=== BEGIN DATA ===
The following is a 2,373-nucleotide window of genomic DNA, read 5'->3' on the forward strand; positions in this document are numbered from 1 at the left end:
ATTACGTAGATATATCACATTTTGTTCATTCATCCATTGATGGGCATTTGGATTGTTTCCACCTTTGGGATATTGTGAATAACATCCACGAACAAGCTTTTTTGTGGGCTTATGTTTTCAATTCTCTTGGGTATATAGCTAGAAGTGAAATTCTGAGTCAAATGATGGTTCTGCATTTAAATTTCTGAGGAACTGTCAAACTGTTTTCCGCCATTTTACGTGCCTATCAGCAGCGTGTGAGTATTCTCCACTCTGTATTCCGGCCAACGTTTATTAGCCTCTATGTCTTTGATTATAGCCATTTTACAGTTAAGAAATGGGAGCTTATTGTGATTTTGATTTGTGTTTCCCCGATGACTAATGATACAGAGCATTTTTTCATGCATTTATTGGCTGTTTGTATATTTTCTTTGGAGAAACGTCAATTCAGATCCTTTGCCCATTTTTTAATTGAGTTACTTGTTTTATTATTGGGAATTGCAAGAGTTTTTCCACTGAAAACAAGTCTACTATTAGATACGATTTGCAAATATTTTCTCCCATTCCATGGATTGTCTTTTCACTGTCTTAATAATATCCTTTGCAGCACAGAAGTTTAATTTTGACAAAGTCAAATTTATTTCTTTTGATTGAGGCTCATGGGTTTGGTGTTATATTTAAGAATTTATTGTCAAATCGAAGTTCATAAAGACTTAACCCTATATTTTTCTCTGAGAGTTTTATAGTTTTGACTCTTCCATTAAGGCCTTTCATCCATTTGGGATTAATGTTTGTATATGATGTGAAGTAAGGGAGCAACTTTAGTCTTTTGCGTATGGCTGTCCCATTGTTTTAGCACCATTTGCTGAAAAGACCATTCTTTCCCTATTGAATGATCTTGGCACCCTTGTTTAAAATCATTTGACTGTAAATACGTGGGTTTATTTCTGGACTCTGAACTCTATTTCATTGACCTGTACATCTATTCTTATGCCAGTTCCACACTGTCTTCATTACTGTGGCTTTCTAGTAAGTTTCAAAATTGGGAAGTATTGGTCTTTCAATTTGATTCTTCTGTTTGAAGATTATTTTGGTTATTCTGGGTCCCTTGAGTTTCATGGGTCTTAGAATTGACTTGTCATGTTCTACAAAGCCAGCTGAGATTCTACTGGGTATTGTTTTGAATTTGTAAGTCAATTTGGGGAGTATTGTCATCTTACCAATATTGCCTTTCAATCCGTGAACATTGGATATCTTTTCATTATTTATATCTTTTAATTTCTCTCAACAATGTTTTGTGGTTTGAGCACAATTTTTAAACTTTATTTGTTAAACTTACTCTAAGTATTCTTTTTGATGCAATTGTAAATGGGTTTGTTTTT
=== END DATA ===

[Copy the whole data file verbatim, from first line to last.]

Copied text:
The following is a 2,373-nucleotide window of genomic DNA, read 5'->3' on the forward strand; positions in this document are numbered from 1 at the left end:
ATTACGTAGATATATCACATTTTGTTCATTCATCCATTGATGGGCATTTGGATTGTTTCCACCTTTGGGATATTGTGAATAACATCCACGAACAAGCTTTTTTGTGGGCTTATGTTTTCAATTCTCTTGGGTATATAGCTAGAAGTGAAATTCTGAGTCAAATGATGGTTCTGCATTTAAATTTCTGAGGAACTGTCAAACTGTTTTCCGCCATTTTACGTGCCTATCAGCAGCGTGTGAGTATTCTCCACTCTGTATTCCGGCCAACGTTTATTAGCCTCTATGTCTTTGATTATAGCCATTTTACAGTTAAGAAATGGGAGCTTATTGTGATTTTGATTTGTGTTTCCCCGATGACTAATGATACAGAGCATTTTTTCATGCATTTATTGGCTGTTTGTATATTTTCTTTGGAGAAACGTCAATTCAGATCCTTTGCCCATTTTTTAATTGAGTTACTTGTTTTATTATTGGGAATTGCAAGAGTTTTTCCACTGAAAACAAGTCTACTATTAGATACGATTTGCAAATATTTTCTCCCATTCCATGGATTGTCTTTTCACTGTCTTAATAATATCCTTTGCAGCACAGAAGTTTAATTTTGACAAAGTCAAATTTATTTCTTTTGATTGAGGCTCATGGGTTTGGTGTTATATTTAAGAATTTATTGTCAAATCGAAGTTCATAAAGACTTAACCCTATATTTTTCTCTGAGAGTTTTATAGTTTTGACTCTTCCATTAAGGCCTTTCATCCATTTGGGATTAATGTTTGTATATGATGTGAAGTAAGGGAGCAACTTTAGTCTTTTGCGTATGGCTGTCCCATTGTTTTAGCACCATTTGCTGAAAAGACCATTCTTTCCCTATTGAATGATCTTGGCACCCTTGTTTAAAATCATTTGACTGTAAATACGTGGGTTTATTTCTGGACTCTGAACTCTATTTCATTGACCTGTACATCTATTCTTATGCCAGTTCCACACTGTCTTCATTACTGTGGCTTTCTAGTAAGTTTCAAAATTGGGAAGTATTGGTCTTTCAATTTGATTCTTCTGTTTGAAGATTATTTTGGTTATTCTGGGTCCCTTGAGTTTCATGGGTCTTAGAATTGACTTGTCATGTTCTACAAAGCCAGCTGAGATTCTACTGGGTATTGTTTTGAATTTGTAAGTCAATTTGGGGAGTATTGTCATCTTACCAATATTGCCTTTCAATCCGTGAACATTGGATATCTTTTCATTATTTATATCTTTTAATTTCTCTCAACAATGTTTTGTGGTTTGAGCACAATTTTTAAACTTTATTTGTTAAACTTACTCTAAGTATTCTTTTTGATGCAATTGTAAATGGGTTTGTTTTT